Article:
The Indian Supreme Court has dismissed a public interest litigation petition (PIL) by Sudhir Yadav, a Right-To-Information activist and web developer who called for a ban on messaging apps that offer end-to-end encryption, such as WhatsApp, Viber, and Telegram. The petition also called for technology companies to make private keys available to the government.
Yadav filed the petition after WhatsApp announced in April that all messages exchanged on their platform would be protected by a 256-bit encryption. He asserted that end-to-end encrypted systems damage national security because of the risk that terrorists utilize the technology to coordinate attacks. This is a particularly sensitive claim in India. In November 2008, the country suffered its worst terrorist attack after 10 operatives of the Pakistani-based Islamic militant group Lashkar-e-Taiba killed 164 people and wounded at least 308 others. The operatives used satellite and cell phones to communicate with one another and their handlers in Pakistan as the assault unfolded. Yadav argues India needs a higher standard of access than the United States because its law enforcement and intelligence agencies lack the resources their U.S. counterparts enjoy in accessing encrypted information.
Although a division bench of the Supreme Court—represented by Chief Justice T.S. Thakur and Justice A.M. Khanwilkar—rejected the PIL, the Court urged Yadav to file a complaint with the Telecom Disputes Settlement and Appellate Tribunal (TDSAT), a regulatory body that oversees the telecommunications industry.
If Yadav takes his case to the TDSAT, there is no certainty that the ruling will come back favorably for WhatsApp. India’s encryption laws remain underdeveloped but the country permits encryption systems up to 40 bits in complexity provided that the service is registered with the government. More sophisticated applications such as WhatsApp exist in a legal gray area.
In his petition, Yadav claims WhatsApp violates four laws related to the Indian Constitution:
“Section 5(2) of the Indian Telegraph Act, 1885, which grants the Government the power to order the interceptions of the message;”
“Rule 419A of the Indian Telegraph Rules, 1951, which lays down the procedural requirements which must be followed for telephone tapping to be legal;”
“Section 69 of the Information Technology Act, 2000, which deals with the power to issue directions for interception or monitoring or decryption of any information through any computer resource;”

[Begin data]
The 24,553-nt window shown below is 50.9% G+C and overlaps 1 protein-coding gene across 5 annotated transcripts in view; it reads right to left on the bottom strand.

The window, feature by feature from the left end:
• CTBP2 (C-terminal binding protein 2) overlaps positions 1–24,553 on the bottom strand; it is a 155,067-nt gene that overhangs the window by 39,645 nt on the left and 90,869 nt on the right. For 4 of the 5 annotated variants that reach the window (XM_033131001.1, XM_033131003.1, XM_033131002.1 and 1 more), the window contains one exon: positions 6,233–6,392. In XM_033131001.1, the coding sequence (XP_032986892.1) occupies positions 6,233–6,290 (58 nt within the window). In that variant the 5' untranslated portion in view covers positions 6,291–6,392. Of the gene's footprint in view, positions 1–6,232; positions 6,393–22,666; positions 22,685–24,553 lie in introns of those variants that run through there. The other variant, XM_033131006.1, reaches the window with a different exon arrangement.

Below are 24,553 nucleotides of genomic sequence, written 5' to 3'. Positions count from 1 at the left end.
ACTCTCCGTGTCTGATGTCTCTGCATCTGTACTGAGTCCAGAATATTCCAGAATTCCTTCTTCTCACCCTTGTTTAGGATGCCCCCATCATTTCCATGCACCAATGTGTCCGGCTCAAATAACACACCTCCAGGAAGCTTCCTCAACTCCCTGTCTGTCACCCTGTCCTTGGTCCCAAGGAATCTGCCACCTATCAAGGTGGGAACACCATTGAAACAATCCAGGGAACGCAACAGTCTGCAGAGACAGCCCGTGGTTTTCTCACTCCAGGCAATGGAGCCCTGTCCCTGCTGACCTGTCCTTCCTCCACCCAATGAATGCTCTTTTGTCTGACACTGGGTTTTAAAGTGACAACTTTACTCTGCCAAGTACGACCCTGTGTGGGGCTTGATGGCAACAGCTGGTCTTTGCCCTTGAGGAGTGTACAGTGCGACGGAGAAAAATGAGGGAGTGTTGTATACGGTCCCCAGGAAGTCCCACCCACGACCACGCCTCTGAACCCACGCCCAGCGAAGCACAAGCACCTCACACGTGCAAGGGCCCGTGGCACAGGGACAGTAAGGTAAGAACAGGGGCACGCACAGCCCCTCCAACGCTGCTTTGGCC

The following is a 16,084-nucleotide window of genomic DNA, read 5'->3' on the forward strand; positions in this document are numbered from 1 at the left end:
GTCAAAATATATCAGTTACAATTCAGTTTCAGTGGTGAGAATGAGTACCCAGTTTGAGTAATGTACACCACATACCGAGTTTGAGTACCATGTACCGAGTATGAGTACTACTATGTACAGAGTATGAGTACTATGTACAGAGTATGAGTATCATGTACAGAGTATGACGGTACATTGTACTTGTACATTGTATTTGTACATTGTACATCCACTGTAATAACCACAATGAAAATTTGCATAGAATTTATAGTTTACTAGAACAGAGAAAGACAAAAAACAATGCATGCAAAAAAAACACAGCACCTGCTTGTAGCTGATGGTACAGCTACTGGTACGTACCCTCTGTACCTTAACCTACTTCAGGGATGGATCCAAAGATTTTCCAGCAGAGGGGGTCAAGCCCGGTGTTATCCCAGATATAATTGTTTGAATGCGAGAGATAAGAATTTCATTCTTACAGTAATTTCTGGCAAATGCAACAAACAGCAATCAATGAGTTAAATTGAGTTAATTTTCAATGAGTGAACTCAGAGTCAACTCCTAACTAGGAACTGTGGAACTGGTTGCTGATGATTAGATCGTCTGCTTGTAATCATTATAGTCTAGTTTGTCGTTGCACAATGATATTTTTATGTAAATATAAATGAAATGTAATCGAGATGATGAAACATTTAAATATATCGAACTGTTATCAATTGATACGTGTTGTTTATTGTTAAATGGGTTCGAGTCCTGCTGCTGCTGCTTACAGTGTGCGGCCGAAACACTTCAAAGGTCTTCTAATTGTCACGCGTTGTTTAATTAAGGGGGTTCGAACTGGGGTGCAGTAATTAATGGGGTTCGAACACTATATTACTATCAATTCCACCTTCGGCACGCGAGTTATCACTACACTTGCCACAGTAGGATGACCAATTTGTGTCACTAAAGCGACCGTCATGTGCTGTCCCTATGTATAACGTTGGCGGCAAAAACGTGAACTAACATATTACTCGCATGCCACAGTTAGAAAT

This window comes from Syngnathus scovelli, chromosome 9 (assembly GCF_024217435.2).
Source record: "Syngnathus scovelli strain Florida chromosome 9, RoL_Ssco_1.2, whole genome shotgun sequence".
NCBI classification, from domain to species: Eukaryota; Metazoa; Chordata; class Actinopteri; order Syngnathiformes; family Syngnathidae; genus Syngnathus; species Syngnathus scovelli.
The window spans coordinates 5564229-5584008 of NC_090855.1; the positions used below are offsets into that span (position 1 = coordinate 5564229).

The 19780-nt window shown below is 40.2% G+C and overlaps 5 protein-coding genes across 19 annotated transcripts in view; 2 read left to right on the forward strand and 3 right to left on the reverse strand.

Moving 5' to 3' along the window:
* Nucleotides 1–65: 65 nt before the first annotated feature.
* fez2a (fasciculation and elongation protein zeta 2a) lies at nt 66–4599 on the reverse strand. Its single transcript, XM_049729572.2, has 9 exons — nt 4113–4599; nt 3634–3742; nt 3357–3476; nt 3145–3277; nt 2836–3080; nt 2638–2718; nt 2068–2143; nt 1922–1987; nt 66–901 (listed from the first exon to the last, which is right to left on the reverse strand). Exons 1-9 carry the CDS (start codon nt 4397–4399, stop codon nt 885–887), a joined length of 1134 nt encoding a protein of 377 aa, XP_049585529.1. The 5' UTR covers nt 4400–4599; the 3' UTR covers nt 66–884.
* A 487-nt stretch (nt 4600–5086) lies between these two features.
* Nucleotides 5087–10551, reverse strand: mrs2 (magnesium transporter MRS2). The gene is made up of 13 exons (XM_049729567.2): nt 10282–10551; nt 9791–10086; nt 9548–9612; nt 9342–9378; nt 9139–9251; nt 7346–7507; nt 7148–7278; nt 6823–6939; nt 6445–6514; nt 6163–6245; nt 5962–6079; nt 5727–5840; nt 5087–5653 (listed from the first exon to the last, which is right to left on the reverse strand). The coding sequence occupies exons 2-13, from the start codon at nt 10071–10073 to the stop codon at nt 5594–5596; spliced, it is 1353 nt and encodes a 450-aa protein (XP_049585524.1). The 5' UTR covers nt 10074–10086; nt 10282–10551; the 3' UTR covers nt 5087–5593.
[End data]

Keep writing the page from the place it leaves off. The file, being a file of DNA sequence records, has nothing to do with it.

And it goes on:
“Information Technology (Directions for Interception or Monitoring or Decryption of Information) Rules, 2009.”
The Indian government has demonstrated some willingness to create backchannels into foreign-made technological products. In September 2015, a proposed national encryption policy made waves for demanding backdoors into all Internet applications based overseas. While that proposal was quickly scuppered, New Delhi has also played hardball with the manufacturers of BlackBerry on data access issues.
Following a four-year standoff, Blackberry’s Canadian manufacturer complied with the Indian government’s request in 2012 to empower India’s intelligence and law enforcement agencies with the automatic ability to monitor all communication on Blackberry smartphones on a real-time basis. The acquiescence only came after India threatened to shut down Blackberry services in the country, in a period in which the growing Indian market was a bright spot for the company amidst diminishing global market share.
WhatsApp has enjoyed similar market success in India. Roughly 70 million Indians use WhatsApp, and this number is set to surge as more Indians connect online every day. In May, WhatsApp lost 100 million users in Brazil when authorities temporarily banned the application over encryption frustrations. WhatsApp’s parent company, Facebook, filed an appeal and a Brazilian judge overturned the decision. But the Indian Supreme Court’s encouragement that Yadav look to alternative authorities may not bode well for WhatsApp’s finding similar judicial backing in India.